Schwartz and Kaplan have co-authored a source book which presents biblical stories that can be used by therapists, clergy, and lay leaders to help others spiritually in a manner that addresses their psychological concerns. In traditional societies, religious leaders performed this integrative function, applying psychological wisdom implicit in the biblical religious traditions to the particular life problems of members of their congregations. This book assists rabbis, priests, and pastors to utilize biblical wisdom to help people with their concrete, real life problems.
The authors present fifty eight biblical stories from the Hebrew Scriptures interspersed with interdisciplinary insights from history, literature, Greek mythology, and psychology. The book is organized in eleven major chapters which address key contemporary counseling issues: self-esteem; obligations and loyalty; decision-making; temptation; anger; disorders; family problems; parental support; human development; recovery from loss; and suicide prevention. Each chapter contains an introduction, followed by five or six biblical stories and characters which offer the reader a biblical perspective on this theme, and concluding with clinical implications for addressing this theme with a client or patient.
The introductory chapter to the book is particularly insightful in examining therapeutic assumptions in a helping context. Schwartz and Kaplan explore the Greek bias in medicine, psychology, and psychiatry. Their comparative analysis of the Greek worldview which views disease as the enemy, and the Hebrew worldview which sees disease as a beneficent messenger sent by God, empowers a holistic wellness perspective for spiritual and pastoral care. Their analysis offers the skilled helper a biblical framework for care-giving, and demonstrates how post Freudian psychology and therapy are flawed.
Another strength of this text is the narrative theology developed by the authors. They apply the age-old wisdom of stories from the Hebrew Scriptures to current psychological issues. These texts, embellished with Midrashic teaching and interdisciplinary insights enable the truth of the scriptures to come alive, and speak directly to contemporary struggles. The author's invitational and engaging writing style draws the reader to experience these stories as 'torah' and truth for human life.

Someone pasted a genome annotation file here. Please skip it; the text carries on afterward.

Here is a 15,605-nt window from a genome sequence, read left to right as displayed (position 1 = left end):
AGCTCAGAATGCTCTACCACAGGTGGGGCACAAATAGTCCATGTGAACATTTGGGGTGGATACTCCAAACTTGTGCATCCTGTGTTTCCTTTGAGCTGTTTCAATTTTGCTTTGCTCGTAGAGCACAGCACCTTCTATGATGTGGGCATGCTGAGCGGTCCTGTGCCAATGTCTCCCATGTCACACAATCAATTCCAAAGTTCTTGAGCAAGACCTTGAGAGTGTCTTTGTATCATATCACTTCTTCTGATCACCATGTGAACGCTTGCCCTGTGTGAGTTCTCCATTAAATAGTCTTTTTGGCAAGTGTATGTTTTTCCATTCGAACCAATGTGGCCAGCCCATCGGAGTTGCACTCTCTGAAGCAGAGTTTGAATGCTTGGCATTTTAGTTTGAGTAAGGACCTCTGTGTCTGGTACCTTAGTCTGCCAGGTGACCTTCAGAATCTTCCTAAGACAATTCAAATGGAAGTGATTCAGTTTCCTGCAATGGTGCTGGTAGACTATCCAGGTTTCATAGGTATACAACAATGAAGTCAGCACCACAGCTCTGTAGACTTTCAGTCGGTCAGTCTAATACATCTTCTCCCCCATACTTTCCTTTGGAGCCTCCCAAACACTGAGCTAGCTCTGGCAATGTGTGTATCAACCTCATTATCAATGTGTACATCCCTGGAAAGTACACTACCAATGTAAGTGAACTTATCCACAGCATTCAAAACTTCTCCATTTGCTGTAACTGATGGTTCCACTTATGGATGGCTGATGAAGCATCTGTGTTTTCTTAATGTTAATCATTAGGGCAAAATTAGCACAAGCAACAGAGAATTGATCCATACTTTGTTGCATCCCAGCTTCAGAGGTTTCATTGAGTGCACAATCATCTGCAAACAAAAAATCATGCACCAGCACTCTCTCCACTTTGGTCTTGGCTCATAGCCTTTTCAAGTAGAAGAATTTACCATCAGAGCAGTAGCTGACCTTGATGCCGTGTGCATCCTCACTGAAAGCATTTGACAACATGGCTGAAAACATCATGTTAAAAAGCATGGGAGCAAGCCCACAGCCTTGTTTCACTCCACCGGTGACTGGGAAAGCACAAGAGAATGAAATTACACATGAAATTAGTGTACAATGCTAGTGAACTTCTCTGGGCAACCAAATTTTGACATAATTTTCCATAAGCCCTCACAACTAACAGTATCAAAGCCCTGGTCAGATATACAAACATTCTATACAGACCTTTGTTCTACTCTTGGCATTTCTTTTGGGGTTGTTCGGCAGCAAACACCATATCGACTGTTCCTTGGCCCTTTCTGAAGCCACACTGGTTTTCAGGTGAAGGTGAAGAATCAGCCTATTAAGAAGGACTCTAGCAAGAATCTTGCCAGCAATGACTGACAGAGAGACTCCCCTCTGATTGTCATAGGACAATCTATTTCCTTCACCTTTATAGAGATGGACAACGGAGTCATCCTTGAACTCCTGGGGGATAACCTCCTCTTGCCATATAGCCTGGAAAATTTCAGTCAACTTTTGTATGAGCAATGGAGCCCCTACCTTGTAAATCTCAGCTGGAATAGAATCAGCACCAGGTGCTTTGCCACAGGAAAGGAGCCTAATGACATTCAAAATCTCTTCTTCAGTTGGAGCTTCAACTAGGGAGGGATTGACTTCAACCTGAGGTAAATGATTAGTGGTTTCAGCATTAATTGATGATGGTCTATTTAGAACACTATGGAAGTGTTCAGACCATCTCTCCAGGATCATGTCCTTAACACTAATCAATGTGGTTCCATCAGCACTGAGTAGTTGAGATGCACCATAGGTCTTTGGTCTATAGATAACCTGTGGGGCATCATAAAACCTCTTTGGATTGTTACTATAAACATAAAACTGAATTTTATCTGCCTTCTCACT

This pastoral source book is a fine resource for faith based counseling, therapy, and as a tool for spiritual direction and spiritual mentoring. The theology of hope transcends all of the human and psychological struggles addressed in these chapters, as one integrates life story, psychological journey, and spirituality with these biblical stories. The essence of the biblical covenant resounds through the text: the human person is created in the image of God, God is the center of human life; God is active and present for us in our history, God's abundant, unconditional, and everlasting love is with us. The genius of the authors is engaging the reader in a direct relationship with the sacred text, the reader is invited to experience God as therapist.
The clinical implications sections of each chapter offer wonderful psycho/spiritual insights to the reader, and the beginning tools for spiritual exploration and integration. For the next edition this reviewer would recommend expanding this section. Skilled helpers may also find the development of a list of questions, organized according to theme, useful with clients to help them critically reflect on the insights presented. Expanding the reader audience to persons of faith might also dictate a section of journal questions for spiritual reflection. This text also has potential for use as a discussion resource for adult faith formation groups. Developing discussion questions for small group discussions would also be useful.